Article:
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Guest blog: Nate Lowery, TM3 Systems: From Fort Irwin, to Camp Grayling and beyond: demonstrating smart power for remote military bases

By Posted on August 6, 2013
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In 2006, NextEnergy was contracted by TARDEC and the Defense Logistics Agency to develop equipment to provide US-grid quality power in remote locations using renewable and conventional power sources. An expert team was assembled and after a successful 18-month field test at Fort. Irwin, Calif, the demonstration showed fuel savings and overall feasibility of the technology.

During the demonstration, it became obvious there was a need for the product – this was during the height of the Middle East conflict and the Department of Defense (DoD) was spending $1 Billion per month overseas just to power generators. Unfortunately, the size and weight of the equipment was prohibitive, requiring a 20-foot long container for shipping.

Realizing the market potential for more intelligent management of remote power systems, the proverbial “cocktail napkin” moment occurred over dinner one evening, and the result was the Tactical Modular Mobile Microgrid – TM3 Systems’ first product offering.

The team determined that power management could be more intelligently delivered in smaller physical packages that were modular, connectable, and logistically-friendly. The building blocks of this system are four-foot cubes capable of managing up to 360kW of power. By metering and controlling both inputs (generators, solar panels, and battery banks), and outputs (downstream loads), this system creates a “microgrid,” which is more reliable, efficient, configurable, and controllable than a typical remote power system.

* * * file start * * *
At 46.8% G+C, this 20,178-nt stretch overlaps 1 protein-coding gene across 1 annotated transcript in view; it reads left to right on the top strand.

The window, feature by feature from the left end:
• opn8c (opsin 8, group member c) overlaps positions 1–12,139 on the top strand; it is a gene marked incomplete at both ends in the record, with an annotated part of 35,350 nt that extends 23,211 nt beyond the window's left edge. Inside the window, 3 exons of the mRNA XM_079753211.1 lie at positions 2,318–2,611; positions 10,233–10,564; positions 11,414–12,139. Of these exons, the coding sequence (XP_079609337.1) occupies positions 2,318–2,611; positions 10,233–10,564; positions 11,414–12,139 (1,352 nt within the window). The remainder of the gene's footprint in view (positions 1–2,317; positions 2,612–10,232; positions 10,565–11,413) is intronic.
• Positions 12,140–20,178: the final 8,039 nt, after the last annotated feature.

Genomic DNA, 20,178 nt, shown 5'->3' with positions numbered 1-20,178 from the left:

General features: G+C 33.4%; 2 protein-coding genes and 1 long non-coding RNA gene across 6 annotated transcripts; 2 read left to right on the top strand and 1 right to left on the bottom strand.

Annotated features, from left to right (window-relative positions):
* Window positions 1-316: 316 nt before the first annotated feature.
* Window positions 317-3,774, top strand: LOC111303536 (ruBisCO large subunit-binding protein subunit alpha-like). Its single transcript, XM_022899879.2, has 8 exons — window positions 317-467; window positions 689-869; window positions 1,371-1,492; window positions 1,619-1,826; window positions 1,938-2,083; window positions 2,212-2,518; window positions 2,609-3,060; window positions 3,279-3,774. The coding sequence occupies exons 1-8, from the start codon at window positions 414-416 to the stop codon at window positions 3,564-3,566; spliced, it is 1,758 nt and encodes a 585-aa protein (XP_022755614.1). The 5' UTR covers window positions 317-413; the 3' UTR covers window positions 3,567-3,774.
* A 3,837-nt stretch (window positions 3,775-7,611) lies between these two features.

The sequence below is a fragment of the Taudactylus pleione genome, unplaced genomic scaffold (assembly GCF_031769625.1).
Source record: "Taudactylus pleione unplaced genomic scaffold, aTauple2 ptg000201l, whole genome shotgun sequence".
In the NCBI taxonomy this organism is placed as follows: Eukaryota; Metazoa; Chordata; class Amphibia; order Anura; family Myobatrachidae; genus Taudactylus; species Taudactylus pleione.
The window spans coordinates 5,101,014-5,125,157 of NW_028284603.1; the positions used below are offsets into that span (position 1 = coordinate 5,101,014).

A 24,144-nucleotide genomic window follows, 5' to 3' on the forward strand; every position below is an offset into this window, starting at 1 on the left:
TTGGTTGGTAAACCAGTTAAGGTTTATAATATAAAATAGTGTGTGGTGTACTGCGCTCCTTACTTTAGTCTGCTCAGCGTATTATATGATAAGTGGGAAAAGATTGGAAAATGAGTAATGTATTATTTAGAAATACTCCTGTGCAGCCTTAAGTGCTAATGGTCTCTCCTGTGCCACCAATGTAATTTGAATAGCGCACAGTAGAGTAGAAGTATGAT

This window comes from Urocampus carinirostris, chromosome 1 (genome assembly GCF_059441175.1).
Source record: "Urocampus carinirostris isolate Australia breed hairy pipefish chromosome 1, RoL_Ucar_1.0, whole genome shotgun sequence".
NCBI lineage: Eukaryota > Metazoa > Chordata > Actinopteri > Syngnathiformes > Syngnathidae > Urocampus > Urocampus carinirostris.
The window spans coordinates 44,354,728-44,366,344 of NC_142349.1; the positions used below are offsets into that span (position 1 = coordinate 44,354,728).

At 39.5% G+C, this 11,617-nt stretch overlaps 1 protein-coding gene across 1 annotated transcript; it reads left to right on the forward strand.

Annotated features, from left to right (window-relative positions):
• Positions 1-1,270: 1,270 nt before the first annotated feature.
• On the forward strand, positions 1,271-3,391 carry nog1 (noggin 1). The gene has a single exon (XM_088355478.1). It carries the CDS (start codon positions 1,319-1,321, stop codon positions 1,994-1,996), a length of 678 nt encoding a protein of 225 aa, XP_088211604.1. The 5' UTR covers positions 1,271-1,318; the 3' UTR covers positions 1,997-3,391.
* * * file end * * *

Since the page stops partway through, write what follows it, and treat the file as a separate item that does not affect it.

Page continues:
While the remote microgrid is currently TM3’s primary application, the types and number of power sources with which our systems interface continue to evolve and increase. That’s where the Camp Grayling demonstration project came into play. TM3 Systems partnered with NextEnergy and General Dynamic Land Systems (GDLS) to demonstrate the first step in the future ground vehicle support system.

NextEnergy made the connection between the parties, and GDLS leveraged the resources of its innovative private sector incubator “mc2” to host the project team during the collaboration. TM3 Systems modified its first prototype system to accept DC power from the GDLS eStryker, and together, we powered a demonstration position at the Camp Grayling 100 Year Anniversary event.

This was a great opportunity to collaborate with an industry leader like General Dynamics and a not-for-profit like NextEnergy to demonstrate our technical capabilities. Ultimately, the most important benefit of our microgrid power system is that it creates an intelligent power “backbone,” ensuring the remote user system control, visibility and flexibility. Additionally, the use of various power sources such as dissimilar fossil fuel generators, solar arrays, and batteries reduce fuel consumption by 25% or more while supplying uninterrupted power to critical assets in remote locations.

TM3 is grateful to have demonstrated the ability to interface with mobile battery packs on electric drive combat vehicles and further enhanced our mission to provide “Smart Power, Anywhere.”

For more information, please visit www.tm3systems.com.

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